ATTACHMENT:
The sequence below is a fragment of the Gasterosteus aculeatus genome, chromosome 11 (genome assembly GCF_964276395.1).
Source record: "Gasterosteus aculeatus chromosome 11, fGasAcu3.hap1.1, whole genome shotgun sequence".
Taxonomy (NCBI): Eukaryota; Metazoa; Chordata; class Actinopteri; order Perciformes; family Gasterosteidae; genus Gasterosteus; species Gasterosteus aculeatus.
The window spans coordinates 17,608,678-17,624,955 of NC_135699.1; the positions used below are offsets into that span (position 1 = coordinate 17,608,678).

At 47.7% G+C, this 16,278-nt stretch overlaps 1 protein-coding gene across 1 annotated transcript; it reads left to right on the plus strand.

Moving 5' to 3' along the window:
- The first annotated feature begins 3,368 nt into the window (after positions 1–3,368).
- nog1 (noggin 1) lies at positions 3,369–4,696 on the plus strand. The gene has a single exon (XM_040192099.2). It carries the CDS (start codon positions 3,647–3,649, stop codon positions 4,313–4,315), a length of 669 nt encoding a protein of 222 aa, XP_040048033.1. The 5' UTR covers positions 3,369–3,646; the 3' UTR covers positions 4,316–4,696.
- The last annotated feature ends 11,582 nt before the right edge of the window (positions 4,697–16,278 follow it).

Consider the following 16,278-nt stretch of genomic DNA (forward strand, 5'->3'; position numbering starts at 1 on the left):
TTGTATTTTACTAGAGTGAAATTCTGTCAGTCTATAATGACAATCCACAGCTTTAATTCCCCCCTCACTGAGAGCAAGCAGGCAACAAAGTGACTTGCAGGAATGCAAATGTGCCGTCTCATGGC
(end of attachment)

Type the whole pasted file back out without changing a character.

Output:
The sequence below is a fragment of the Gasterosteus aculeatus genome, chromosome 11 (genome assembly GCF_964276395.1).
Source record: "Gasterosteus aculeatus chromosome 11, fGasAcu3.hap1.1, whole genome shotgun sequence".
Taxonomy (NCBI): Eukaryota; Metazoa; Chordata; class Actinopteri; order Perciformes; family Gasterosteidae; genus Gasterosteus; species Gasterosteus aculeatus.
The window spans coordinates 17,608,678-17,624,955 of NC_135699.1; the positions used below are offsets into that span (position 1 = coordinate 17,608,678).

At 47.7% G+C, this 16,278-nt stretch overlaps 1 protein-coding gene across 1 annotated transcript; it reads left to right on the plus strand.

Moving 5' to 3' along the window:
- The first annotated feature begins 3,368 nt into the window (after positions 1–3,368).
- nog1 (noggin 1) lies at positions 3,369–4,696 on the plus strand. The gene has a single exon (XM_040192099.2). It carries the CDS (start codon positions 3,647–3,649, stop codon positions 4,313–4,315), a length of 669 nt encoding a protein of 222 aa, XP_040048033.1. The 5' UTR covers positions 3,369–3,646; the 3' UTR covers positions 4,316–4,696.
- The last annotated feature ends 11,582 nt before the right edge of the window (positions 4,697–16,278 follow it).

Consider the following 16,278-nt stretch of genomic DNA (forward strand, 5'->3'; position numbering starts at 1 on the left):
TTGTATTTTACTAGAGTGAAATTCTGTCAGTCTATAATGACAATCCACAGCTTTAATTCCCCCCTCACTGAGAGCAAGCAGGCAACAAAGTGACTTGCAGGAATGCAAATGTGCCGTCTCATGGC